Gender Equality

British politicians to probe sexism and misogyny in the City of London

The decision to launch an enquiry comes after a raft of allegations by female staff at high-profile organisations

  • July 14, 2023
A number of recent scandals have hit the City of London

Politicians in Britain are to undertake an inquiry into sexism and misogyny in the City of London in the wake of recent sexual assault allegations by female staff members at influential businesses.

The House of Commons treasury committee, which scrutinises the work of the Treasury and public financial bodies, said it wants to find out more about the barriers women in financial services face.

The new inquiry will address whether the British government and watchdogs need to play a bigger part in combatting sexual harassment and misogyny in the sector.

This could be by being better gender diversity role models, or making policies that support women’s progress, and encouraging careers in the industry to be marketed to a more diverse base of individuals, the committee said. It is calling for people to submit evidence, particularly women working in finance, online before September.

The move comes after a raft of allegations against City financier Crispin Odey resulted in him leaving Odey Asset Management, the hedge fund he set up.

The Financial Times last month uncovered allegations of sexual harassment and misconduct against Odey by 13 women who either worked with or had professional dealings with the fund manager. The British Financial Conduct Authority (FCA) is being quizzed about how it handled the claims. Odey has denied all the allegations.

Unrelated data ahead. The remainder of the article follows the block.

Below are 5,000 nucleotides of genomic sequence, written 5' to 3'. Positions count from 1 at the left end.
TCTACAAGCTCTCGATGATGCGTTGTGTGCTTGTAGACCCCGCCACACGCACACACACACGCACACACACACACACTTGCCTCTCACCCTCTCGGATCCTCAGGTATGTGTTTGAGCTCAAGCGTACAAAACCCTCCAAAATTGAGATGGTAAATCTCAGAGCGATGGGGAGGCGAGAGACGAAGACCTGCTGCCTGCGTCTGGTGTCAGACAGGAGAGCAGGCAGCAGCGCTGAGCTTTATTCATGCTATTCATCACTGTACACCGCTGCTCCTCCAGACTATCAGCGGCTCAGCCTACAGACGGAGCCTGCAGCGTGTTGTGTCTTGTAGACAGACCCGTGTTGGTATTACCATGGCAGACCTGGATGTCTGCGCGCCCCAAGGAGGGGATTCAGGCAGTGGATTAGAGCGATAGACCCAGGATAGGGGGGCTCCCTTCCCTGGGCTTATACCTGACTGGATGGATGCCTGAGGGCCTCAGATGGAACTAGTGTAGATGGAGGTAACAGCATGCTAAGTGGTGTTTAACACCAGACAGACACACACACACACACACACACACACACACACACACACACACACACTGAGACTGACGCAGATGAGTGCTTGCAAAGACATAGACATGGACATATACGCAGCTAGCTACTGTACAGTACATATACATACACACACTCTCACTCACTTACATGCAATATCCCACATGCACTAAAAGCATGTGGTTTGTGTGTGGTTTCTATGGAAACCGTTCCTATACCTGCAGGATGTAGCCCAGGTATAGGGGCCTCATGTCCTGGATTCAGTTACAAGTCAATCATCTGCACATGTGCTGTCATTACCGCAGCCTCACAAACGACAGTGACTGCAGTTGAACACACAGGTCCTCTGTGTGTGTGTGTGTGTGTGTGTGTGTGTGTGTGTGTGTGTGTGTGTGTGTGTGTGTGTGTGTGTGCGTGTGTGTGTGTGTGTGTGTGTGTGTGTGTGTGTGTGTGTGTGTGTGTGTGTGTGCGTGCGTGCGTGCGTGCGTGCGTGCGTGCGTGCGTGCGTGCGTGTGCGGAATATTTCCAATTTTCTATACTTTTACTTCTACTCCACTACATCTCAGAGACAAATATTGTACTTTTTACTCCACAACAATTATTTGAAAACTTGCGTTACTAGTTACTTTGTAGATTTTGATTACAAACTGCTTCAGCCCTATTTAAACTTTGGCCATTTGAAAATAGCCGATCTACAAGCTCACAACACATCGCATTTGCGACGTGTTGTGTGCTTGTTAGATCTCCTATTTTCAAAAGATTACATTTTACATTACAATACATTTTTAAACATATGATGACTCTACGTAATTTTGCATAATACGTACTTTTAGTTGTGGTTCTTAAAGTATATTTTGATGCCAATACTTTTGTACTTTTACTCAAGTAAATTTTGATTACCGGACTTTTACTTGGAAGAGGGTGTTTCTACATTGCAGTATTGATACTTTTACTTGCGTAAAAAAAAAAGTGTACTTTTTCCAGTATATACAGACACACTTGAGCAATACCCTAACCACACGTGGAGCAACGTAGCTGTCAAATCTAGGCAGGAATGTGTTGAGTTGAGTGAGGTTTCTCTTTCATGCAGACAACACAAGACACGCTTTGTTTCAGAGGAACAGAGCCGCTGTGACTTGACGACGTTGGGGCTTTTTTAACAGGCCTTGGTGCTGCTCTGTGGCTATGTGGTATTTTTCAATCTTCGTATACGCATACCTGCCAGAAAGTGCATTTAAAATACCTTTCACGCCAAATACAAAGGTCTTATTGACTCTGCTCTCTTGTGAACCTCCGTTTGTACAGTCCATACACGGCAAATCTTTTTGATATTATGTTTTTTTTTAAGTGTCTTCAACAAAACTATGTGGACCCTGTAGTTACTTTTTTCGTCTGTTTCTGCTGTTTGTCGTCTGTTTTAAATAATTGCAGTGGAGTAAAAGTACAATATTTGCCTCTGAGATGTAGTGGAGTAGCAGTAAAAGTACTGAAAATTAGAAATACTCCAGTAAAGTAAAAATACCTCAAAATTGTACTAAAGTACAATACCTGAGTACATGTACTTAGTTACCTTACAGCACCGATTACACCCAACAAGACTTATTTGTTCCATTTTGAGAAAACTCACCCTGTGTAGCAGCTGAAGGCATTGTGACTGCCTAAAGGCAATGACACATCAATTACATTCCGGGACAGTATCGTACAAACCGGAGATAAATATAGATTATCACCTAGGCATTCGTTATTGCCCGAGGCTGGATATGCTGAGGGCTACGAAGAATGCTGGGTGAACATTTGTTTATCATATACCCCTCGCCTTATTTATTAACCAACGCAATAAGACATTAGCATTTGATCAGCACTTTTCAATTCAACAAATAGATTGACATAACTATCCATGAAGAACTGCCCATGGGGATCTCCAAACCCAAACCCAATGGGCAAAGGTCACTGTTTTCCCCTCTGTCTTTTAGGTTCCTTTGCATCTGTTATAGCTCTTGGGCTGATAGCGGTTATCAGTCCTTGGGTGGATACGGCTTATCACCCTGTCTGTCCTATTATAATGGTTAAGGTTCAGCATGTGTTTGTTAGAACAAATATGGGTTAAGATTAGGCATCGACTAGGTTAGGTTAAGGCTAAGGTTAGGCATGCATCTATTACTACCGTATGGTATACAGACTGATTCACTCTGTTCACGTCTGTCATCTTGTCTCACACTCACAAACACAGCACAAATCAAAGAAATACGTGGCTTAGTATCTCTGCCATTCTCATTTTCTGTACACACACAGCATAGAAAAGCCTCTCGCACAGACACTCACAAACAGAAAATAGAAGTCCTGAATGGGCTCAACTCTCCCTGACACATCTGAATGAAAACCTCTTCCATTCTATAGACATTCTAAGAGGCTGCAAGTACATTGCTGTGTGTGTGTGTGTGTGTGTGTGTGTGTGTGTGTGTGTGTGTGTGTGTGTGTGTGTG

Elsewhere, the influential business lobbying group the Confederation of British Industry (CBI) has battled for survival after more than a dozen women came forward with allegations that they were sexually harassed while working for the company.

Two women said they were raped by colleagues. It led to questions about the culture at the organisation and how it dealt with complaints from staff.

The sexism inquiry will also examine how much progress has been made in removing gender pay gaps. Among full-time employees, the median hourly pay was 8.3 per cent less for women than men as of April last year, according to the latest official data from the British Office for National Statistics.

Some financial services companies have reported much wider gender pay gaps, however. In its latest annual report, the major bank HSBC UK said women were earning just over half the hourly pay that male staff earn on average. At Lloyds Bank, its female staff were earning about a third less than men.

“As a committee, we’d like to know whether women feel more supported in the financial services industry than at the time of the previous committee’s inquiry five years ago,” Harriett Baldwin, an MP and chairwoman of the treasury committee, said.

“We’ll be investigating if enough work has been done to build more supportive workplace cultures, how harassment and misogyny can be addressed, and the role the government and regulator should play in role modelling behaviours.

“Has the culture in this highly paid sector shifted at all in the last five years? This is a subject of marked importance to our committee and we look forward to beginning work on this important topic.”

The previous 2018 inquiry called for firms to abolish “alpha male” cultures that discourage women’s progression, remove the stigma of flexible working, and pushed them to publish strategies to close gender pay gaps.